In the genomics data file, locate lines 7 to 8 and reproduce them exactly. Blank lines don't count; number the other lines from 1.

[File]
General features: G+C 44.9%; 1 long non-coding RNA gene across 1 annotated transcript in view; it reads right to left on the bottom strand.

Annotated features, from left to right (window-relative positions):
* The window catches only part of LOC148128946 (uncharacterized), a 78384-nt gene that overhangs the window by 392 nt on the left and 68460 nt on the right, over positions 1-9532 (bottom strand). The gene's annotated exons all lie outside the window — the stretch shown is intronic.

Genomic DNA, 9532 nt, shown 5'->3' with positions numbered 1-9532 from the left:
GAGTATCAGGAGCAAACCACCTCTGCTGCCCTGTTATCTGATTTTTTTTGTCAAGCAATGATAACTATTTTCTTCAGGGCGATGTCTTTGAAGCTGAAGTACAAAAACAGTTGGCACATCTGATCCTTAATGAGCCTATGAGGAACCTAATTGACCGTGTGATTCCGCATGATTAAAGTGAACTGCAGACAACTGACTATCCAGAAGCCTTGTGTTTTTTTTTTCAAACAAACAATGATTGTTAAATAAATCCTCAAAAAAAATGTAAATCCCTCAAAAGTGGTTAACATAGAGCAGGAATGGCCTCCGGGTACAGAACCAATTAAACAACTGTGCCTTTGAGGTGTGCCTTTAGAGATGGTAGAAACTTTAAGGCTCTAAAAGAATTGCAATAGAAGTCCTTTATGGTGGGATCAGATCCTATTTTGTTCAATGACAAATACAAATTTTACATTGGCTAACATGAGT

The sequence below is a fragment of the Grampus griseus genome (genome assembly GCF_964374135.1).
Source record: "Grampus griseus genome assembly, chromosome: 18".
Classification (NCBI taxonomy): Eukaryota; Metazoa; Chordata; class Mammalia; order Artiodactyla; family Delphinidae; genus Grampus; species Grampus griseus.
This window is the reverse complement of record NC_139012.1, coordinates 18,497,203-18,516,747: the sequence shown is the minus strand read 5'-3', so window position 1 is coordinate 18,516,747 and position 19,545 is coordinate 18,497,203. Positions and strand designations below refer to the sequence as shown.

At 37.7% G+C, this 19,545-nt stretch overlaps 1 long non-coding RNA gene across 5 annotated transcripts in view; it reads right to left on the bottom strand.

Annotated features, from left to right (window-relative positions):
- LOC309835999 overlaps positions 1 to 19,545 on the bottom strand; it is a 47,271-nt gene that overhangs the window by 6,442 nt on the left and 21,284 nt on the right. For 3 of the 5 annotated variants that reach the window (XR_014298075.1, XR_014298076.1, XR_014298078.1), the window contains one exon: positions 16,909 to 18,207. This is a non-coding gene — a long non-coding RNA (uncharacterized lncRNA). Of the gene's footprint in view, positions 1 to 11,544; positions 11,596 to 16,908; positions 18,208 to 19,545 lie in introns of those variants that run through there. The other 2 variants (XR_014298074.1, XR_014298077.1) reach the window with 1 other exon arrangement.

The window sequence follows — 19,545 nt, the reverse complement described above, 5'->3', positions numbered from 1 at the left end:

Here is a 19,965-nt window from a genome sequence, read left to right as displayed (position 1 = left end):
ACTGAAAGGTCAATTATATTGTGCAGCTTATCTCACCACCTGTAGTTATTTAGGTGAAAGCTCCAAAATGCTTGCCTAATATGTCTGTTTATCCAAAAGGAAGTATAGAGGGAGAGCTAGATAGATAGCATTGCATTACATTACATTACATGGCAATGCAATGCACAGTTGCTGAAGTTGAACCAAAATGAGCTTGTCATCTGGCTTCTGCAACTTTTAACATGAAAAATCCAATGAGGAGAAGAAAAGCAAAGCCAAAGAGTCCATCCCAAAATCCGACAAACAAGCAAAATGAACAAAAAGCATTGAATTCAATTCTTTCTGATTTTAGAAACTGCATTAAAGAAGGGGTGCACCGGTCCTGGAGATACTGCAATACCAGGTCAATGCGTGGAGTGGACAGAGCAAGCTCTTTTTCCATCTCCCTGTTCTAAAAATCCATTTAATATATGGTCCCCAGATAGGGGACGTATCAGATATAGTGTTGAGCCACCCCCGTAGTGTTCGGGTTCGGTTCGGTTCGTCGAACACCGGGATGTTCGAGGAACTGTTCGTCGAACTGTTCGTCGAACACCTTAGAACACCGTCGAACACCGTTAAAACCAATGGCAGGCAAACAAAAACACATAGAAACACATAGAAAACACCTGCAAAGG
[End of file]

Source record: "Grampus griseus genome assembly, chromosome: 18".
Classification (NCBI taxonomy): Eukaryota; Metazoa; Chordata; class Mammalia; order Artiodactyla; family Delphinidae; genus Grampus; species Grampus griseus.